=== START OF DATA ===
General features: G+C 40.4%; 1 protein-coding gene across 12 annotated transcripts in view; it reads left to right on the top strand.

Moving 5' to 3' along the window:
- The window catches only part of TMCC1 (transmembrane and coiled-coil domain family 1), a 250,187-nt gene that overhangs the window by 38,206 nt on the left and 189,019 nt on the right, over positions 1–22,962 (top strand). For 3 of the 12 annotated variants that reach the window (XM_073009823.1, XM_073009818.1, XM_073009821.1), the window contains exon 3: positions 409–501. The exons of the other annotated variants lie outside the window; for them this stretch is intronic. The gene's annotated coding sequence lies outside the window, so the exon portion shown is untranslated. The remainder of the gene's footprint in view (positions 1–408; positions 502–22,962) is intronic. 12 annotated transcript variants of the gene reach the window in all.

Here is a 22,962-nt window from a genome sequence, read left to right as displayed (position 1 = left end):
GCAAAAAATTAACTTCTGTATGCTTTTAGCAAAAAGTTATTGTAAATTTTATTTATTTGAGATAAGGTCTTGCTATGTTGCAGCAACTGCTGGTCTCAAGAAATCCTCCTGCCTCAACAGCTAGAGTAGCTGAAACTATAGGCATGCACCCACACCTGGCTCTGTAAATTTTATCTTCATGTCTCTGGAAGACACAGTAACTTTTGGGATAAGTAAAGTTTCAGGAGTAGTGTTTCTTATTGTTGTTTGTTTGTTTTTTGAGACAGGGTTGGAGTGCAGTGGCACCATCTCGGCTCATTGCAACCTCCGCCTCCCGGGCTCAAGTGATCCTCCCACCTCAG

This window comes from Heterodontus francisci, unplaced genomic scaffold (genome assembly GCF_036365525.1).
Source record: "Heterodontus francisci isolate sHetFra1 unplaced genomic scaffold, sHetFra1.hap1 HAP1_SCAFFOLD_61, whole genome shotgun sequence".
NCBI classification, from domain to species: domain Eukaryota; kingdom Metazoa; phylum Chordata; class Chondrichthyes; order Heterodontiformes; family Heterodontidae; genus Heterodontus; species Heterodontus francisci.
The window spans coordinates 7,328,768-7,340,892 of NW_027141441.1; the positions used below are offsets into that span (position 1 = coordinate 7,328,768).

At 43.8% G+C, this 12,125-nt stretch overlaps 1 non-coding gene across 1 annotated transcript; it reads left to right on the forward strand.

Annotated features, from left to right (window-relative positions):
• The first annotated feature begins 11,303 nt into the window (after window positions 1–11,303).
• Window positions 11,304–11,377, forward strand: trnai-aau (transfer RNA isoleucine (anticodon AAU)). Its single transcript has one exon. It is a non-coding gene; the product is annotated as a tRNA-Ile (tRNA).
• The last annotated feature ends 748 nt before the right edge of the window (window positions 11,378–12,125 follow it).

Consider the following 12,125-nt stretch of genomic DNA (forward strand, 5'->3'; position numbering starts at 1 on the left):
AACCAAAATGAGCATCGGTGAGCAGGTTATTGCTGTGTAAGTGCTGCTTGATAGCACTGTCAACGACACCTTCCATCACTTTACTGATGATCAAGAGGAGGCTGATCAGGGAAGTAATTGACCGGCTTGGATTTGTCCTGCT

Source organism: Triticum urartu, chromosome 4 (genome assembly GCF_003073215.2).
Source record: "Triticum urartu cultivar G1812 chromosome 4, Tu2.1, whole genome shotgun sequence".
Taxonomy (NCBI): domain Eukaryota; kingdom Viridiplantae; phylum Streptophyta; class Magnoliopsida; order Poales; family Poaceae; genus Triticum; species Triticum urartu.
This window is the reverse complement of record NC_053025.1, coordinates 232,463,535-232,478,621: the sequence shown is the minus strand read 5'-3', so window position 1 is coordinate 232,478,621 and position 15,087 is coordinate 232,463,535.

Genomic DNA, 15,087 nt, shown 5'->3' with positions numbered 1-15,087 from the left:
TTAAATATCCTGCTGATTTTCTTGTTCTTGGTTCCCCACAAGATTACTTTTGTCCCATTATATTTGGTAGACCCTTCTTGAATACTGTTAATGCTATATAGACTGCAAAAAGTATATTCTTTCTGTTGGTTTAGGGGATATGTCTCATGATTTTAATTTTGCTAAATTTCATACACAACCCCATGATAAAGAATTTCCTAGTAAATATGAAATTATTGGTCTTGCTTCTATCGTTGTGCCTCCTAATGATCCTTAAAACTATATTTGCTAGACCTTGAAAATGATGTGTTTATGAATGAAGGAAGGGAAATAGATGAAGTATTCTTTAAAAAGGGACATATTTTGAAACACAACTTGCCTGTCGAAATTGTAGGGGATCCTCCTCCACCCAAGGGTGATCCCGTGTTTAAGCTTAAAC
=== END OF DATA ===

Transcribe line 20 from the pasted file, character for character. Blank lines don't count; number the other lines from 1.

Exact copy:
This window is the reverse complement of record NC_053025.1, coordinates 232,463,535-232,478,621: the sequence shown is the minus strand read 5'-3', so window position 1 is coordinate 232,478,621 and position 15,087 is coordinate 232,463,535.